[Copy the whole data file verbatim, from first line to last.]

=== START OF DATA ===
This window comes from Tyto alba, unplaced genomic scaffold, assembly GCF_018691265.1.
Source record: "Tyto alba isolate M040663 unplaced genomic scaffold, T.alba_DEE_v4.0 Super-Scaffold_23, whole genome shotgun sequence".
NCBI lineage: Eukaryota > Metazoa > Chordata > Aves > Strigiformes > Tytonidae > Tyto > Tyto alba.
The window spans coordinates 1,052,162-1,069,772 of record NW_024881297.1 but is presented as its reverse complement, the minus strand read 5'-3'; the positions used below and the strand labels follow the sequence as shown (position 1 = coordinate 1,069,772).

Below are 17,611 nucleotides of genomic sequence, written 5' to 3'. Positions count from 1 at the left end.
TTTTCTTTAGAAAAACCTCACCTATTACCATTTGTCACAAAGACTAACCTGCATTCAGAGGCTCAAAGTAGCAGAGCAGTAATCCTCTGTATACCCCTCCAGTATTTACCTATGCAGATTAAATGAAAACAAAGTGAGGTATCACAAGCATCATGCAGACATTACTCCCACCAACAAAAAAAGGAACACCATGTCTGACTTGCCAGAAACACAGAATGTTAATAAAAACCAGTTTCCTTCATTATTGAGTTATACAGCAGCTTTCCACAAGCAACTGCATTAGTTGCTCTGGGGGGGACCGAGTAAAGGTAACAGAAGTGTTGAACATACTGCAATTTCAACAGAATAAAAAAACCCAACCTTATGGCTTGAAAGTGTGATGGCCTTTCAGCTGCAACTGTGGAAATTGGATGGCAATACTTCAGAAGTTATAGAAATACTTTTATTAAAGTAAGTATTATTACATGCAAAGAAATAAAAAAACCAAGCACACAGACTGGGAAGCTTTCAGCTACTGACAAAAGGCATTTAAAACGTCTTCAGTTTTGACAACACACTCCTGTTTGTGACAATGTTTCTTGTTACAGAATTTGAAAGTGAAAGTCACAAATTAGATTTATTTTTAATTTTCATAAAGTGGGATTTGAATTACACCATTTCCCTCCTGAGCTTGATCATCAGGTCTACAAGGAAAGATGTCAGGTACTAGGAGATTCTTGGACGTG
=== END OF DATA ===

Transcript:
This window comes from Tyto alba, unplaced genomic scaffold, assembly GCF_018691265.1.
Source record: "Tyto alba isolate M040663 unplaced genomic scaffold, T.alba_DEE_v4.0 Super-Scaffold_23, whole genome shotgun sequence".
NCBI lineage: Eukaryota > Metazoa > Chordata > Aves > Strigiformes > Tytonidae > Tyto > Tyto alba.
The window spans coordinates 1,052,162-1,069,772 of record NW_024881297.1 but is presented as its reverse complement, the minus strand read 5'-3'; the positions used below and the strand labels follow the sequence as shown (position 1 = coordinate 1,069,772).

Below are 17,611 nucleotides of genomic sequence, written 5' to 3'. Positions count from 1 at the left end.
TTTTCTTTAGAAAAACCTCACCTATTACCATTTGTCACAAAGACTAACCTGCATTCAGAGGCTCAAAGTAGCAGAGCAGTAATCCTCTGTATACCCCTCCAGTATTTACCTATGCAGATTAAATGAAAACAAAGTGAGGTATCACAAGCATCATGCAGACATTACTCCCACCAACAAAAAAAGGAACACCATGTCTGACTTGCCAGAAACACAGAATGTTAATAAAAACCAGTTTCCTTCATTATTGAGTTATACAGCAGCTTTCCACAAGCAACTGCATTAGTTGCTCTGGGGGGGACCGAGTAAAGGTAACAGAAGTGTTGAACATACTGCAATTTCAACAGAATAAAAAAACCCAACCTTATGGCTTGAAAGTGTGATGGCCTTTCAGCTGCAACTGTGGAAATTGGATGGCAATACTTCAGAAGTTATAGAAATACTTTTATTAAAGTAAGTATTATTACATGCAAAGAAATAAAAAAACCAAGCACACAGACTGGGAAGCTTTCAGCTACTGACAAAAGGCATTTAAAACGTCTTCAGTTTTGACAACACACTCCTGTTTGTGACAATGTTTCTTGTTACAGAATTTGAAAGTGAAAGTCACAAATTAGATTTATTTTTAATTTTCATAAAGTGGGATTTGAATTACACCATTTCCCTCCTGAGCTTGATCATCAGGTCTACAAGGAAAGATGTCAGGTACTAGGAGATTCTTGGACGTG